KENNEDY: Finally, A Serious Debate On Taxes
Every state relies primarily on one or more of three taxes to raise revenue: income, sales and property. None is perfect or pleasant. It’s more a case of “pick your poison,” and then try to achieve fairness by keeping rates low and the base broad, so everyone pays a little bit.
According to reports, Governor Jindal wants to abolish Louisiana’s income tax on people and corporations and replace the revenue by 1) raising state sales tax (from 4 percent to 7 percent), 2) eliminating current sales tax exemptions, and 3) collecting sales tax on services.
Thank you, Governor, for originating this discussion. Every government should strive for a tax code that looks like somebody designed it on purpose. Every taxpayer should understand better what he pays, how much and why.
Here are a few questions taxpayers should ask about the Governor’s proposal:
- Louisiana’s median household income is $41,734 (U.S. Census Bureau). Will a median household pay more or less in state taxes? How about those (in reasonable increments) above and below the median?
- Will the Governor’s proposal make Louisiana a more attractive place to do business for out-of-state companies and businesses (particularly small businesses) already here, and, if so, how many net new jobs (jobs created minus jobs lost) can we expect?
- Will relying more on sales tax mitigate the revenue loss and unfairness from our “cash economy,” in which workers are paid in cash and choose not to pay income tax?
- For planning purposes, will revenue under the new tax code be more or less volatile, and easier or harder to estimate?
- Personal and corporate income taxes bring in about $2.9 billion a year. The current 4% state sales tax brings in about $2.6 billion a year. Will a 3% sales tax increase be enough to replace the $2.9 billion loss?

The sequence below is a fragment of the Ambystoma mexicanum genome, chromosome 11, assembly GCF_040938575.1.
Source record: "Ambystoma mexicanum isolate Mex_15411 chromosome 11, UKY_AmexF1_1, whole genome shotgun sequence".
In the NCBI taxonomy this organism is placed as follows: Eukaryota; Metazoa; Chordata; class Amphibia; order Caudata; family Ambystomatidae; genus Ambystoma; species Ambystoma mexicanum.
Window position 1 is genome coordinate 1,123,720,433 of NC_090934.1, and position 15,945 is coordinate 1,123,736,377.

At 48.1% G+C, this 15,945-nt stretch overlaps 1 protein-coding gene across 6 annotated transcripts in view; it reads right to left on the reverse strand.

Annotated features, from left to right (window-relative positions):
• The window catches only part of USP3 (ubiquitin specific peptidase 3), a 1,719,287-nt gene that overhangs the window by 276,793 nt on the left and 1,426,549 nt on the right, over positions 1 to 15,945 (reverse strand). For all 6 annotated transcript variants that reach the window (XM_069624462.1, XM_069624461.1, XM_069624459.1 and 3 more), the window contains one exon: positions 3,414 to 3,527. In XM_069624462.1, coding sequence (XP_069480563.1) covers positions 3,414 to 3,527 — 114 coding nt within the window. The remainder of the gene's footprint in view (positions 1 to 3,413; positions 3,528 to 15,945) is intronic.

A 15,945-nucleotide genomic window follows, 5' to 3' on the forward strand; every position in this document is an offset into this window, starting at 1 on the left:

- How will Louisiana’s promising movie industry, which the state subsidizes with an income tax credit, be affected if there is no income tax to credit? Will homeowners have to continue to pay assessments to support the state’s property insurer of last resort (Citizens) if they no longer receive an income tax credit?
- Which goods currently not subject to sales tax will now be taxed? Which services will be taxed?
- Will the Governor’s proposal make Louisiana more or less attractive for retirees?
- Local governments levy sales taxes too, some as much as 5%. How will a new state and local sales tax rate of 12% affect consumer behavior? Will this encourage “cross-border” shopping in nearby states and on the internet?
- If consumers buy less because goods and services now cost more, will local governments (which don’t have an income tax) need to raise their sales tax and/or property tax rates? Will the Governor’s proposal make it harder for local governments to renew existing sales taxes for needs like schools, fire protection and flood control?
- If we swap income taxes for sales taxes, what assurance do we have future leaders won’t reinstate the income tax or impose a state property tax (the constitution allows 5.75 mills) if revenues fall short (or even if they don’t)?
- Louisiana ranks 9th in state and local revenue per capita (Tax Foundation). Do we really have a tax and revenue problem, or do we have a spending and spending priorities problem? Couldn’t we reduce income taxes without raising sales taxes by wasting less, such as by eliminating some of the state’s 19,000 consulting contracts, reducing the annual 900,000 taxpayer-funded visits to expensive emergency rooms for nonemergency routine care, and making the bureaucracy less top heavy?
Thanks again, Governor. We look forward to seeing the details. Whatever the outcome, this debate is worth having.